What Does Self-Advocacy Look Like for my Learner with Special Needs?
First, let’s define what self-advocacy is. Self-Advocacy is the act of speaking up for oneself, learning how to make one’s own decisions, knowing who is in the circle of trust, and learning how to problem solve. However, self-advocacy looks different for every learner with special needs.
Here are a few examples of self-advocacy in our population of students.
-Raising their hand in class to ask a question.
-Going to a teacher/adult when someone is picking on them.
-Telling a friend how they feel about a given topic.
-Making a food choice at lunch time.
-Signing up for the talent show.
-Asking an adult for support or help.
-Attending their own IEP and offering ideas on goals.
How to help our learners with special needs develop self-advocacy skills.
-IEP: Invite your learner to attend their own IEP. We want all of our learners to be included and this is a great way to start the process. The student can use visual supports to help them respond to questions, give ideas, and develop their own goals. They can even read from a PowerPoint slide for their key ideas. This is a great tool to show the student that they matter, and what they say makes an impact.
-Choices: Allow the learner to make decision. We should give them choices, so they begin to develop their own preferences, likes, and dislikes. This builds confidence and a higher self-esteem. Choices can be given verbally, written on paper, by using pictures or with concrete objects. Giving choices are a simplistic way to teach the responsibility in decision making.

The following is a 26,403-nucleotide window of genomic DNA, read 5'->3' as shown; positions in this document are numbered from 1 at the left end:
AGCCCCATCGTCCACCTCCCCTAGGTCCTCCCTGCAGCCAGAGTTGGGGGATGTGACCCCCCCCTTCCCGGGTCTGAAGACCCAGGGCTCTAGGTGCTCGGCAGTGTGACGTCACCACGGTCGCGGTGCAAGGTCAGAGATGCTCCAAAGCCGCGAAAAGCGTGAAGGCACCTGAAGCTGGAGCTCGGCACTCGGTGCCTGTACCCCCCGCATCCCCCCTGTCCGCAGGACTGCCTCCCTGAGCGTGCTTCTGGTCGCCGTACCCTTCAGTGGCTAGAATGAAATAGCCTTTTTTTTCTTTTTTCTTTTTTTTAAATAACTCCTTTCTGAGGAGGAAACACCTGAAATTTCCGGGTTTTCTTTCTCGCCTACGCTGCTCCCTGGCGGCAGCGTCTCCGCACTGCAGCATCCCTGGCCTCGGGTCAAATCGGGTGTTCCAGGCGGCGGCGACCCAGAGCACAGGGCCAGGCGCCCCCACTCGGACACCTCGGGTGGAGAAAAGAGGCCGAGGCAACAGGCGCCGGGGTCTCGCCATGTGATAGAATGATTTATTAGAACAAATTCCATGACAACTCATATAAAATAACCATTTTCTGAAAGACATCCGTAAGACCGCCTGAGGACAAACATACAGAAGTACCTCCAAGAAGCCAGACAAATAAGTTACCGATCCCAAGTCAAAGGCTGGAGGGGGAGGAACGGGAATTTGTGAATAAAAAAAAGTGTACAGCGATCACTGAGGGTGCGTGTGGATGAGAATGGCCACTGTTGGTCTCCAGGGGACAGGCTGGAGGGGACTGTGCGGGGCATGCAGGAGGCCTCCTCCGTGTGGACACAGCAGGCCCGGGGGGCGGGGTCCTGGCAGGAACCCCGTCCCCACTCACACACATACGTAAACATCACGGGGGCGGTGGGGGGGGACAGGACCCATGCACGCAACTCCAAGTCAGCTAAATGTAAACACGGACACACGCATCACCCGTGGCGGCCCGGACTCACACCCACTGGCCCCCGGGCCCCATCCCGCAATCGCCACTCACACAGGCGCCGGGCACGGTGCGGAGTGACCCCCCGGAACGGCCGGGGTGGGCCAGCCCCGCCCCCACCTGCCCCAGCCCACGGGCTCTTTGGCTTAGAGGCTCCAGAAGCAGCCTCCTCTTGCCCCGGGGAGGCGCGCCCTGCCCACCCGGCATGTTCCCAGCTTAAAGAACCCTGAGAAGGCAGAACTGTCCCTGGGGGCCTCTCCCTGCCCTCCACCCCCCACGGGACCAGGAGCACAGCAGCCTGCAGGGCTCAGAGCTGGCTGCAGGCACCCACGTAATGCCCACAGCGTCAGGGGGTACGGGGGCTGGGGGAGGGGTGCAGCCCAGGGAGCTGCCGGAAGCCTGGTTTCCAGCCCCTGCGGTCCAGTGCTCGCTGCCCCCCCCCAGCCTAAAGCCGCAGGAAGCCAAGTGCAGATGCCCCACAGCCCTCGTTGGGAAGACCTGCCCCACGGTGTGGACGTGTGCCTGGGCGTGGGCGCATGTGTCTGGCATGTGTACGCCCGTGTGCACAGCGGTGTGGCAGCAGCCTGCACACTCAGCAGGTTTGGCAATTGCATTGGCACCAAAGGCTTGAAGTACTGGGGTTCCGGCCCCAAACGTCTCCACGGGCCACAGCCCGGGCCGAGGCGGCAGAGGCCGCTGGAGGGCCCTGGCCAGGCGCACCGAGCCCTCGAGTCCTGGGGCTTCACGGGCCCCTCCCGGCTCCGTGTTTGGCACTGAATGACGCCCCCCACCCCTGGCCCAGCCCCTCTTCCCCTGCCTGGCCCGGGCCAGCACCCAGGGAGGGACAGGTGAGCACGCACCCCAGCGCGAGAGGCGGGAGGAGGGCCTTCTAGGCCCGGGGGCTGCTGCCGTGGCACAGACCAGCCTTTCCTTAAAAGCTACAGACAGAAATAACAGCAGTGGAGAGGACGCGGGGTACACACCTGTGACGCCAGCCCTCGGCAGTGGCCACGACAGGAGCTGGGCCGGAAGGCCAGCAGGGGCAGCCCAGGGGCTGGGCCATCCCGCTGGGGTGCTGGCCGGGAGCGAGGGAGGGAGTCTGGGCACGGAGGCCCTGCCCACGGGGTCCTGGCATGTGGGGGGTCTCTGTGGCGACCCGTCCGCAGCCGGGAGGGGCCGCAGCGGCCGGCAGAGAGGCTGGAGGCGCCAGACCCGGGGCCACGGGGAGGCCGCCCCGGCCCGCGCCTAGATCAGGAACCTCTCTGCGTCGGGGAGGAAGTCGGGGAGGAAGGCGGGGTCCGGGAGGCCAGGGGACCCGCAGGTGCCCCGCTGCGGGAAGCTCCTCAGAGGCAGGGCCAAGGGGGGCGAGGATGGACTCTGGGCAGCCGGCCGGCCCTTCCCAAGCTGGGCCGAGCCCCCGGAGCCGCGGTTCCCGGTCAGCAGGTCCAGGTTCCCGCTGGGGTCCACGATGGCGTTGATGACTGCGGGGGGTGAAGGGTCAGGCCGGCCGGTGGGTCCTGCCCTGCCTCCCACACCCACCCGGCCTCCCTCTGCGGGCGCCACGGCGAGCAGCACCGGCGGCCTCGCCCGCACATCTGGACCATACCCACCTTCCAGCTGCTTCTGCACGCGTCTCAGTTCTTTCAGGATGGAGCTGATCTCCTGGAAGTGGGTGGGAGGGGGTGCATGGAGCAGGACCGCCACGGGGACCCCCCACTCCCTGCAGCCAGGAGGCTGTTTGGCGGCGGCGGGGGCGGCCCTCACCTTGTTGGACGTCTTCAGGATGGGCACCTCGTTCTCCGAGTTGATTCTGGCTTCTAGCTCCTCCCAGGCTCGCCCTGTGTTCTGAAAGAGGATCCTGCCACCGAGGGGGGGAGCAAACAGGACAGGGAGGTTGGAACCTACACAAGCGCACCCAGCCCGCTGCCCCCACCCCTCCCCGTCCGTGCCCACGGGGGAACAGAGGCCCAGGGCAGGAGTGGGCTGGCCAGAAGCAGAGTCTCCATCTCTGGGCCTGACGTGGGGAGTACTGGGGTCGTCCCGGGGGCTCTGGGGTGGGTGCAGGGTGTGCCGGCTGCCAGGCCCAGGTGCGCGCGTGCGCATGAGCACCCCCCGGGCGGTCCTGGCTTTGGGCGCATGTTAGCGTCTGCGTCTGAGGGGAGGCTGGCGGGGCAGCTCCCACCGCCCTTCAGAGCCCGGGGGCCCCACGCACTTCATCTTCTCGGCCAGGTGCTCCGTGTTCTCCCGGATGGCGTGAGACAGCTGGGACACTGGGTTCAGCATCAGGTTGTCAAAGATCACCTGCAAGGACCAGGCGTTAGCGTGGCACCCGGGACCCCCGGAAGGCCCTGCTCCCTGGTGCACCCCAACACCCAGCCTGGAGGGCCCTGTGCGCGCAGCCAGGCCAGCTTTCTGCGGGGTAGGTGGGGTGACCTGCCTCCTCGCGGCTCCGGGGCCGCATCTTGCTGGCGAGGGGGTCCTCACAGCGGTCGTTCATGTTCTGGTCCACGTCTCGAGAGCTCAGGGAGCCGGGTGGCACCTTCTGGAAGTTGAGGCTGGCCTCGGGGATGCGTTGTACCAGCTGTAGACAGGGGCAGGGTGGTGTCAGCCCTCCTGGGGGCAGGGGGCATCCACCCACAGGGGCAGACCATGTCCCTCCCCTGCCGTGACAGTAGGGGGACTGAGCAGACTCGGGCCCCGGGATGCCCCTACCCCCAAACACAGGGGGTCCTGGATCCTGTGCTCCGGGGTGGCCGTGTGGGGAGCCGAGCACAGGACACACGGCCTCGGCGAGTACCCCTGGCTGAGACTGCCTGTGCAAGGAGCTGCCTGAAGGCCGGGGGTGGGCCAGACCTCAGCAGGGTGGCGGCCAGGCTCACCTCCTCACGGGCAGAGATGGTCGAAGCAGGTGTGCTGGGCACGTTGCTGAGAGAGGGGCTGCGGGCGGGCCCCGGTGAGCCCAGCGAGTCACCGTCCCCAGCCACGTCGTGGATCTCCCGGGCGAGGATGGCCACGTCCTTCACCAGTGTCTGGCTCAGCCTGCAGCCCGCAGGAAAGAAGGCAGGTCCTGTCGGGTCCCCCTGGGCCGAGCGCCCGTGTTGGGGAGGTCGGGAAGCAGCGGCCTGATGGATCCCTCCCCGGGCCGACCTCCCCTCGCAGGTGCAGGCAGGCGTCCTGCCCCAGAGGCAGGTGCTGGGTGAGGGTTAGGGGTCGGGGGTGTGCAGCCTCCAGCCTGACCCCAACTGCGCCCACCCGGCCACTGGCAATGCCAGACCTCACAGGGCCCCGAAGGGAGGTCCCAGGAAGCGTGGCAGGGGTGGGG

-Visuals: Provide a visual support of each key member within the student’s circle of trust. This visual allows the student to know who they can turn to if there is a problem, if they wanted to share a great moment, or if they just need to talk.
-Role-play: Act out scenarios of potential problems that they may encounter. You can model the right way to handle a situation and then let them copy that behavior. This again builds self-confidence and teaches the learner the right way to confront a situation. You can even video tape the role-play and review it together. This makes for a great laugh and learning all at the same time.
-Calendar: Give the learner a calendar or daily schedule and allow them options for activities (ones they prefer), that they can do on their own time. These choices can be as simple as taking a walk, going to the store, seeing a friend, or even playing a video game. These options can be written, or provided as pictures, and can be glued or written onto the learner’s calendar or daily schedule. By giving them fun activities to choose from and allowing them to put those options on their own schedule, learners with special needs develop a sense of freedom and an appetite for self-advocacy.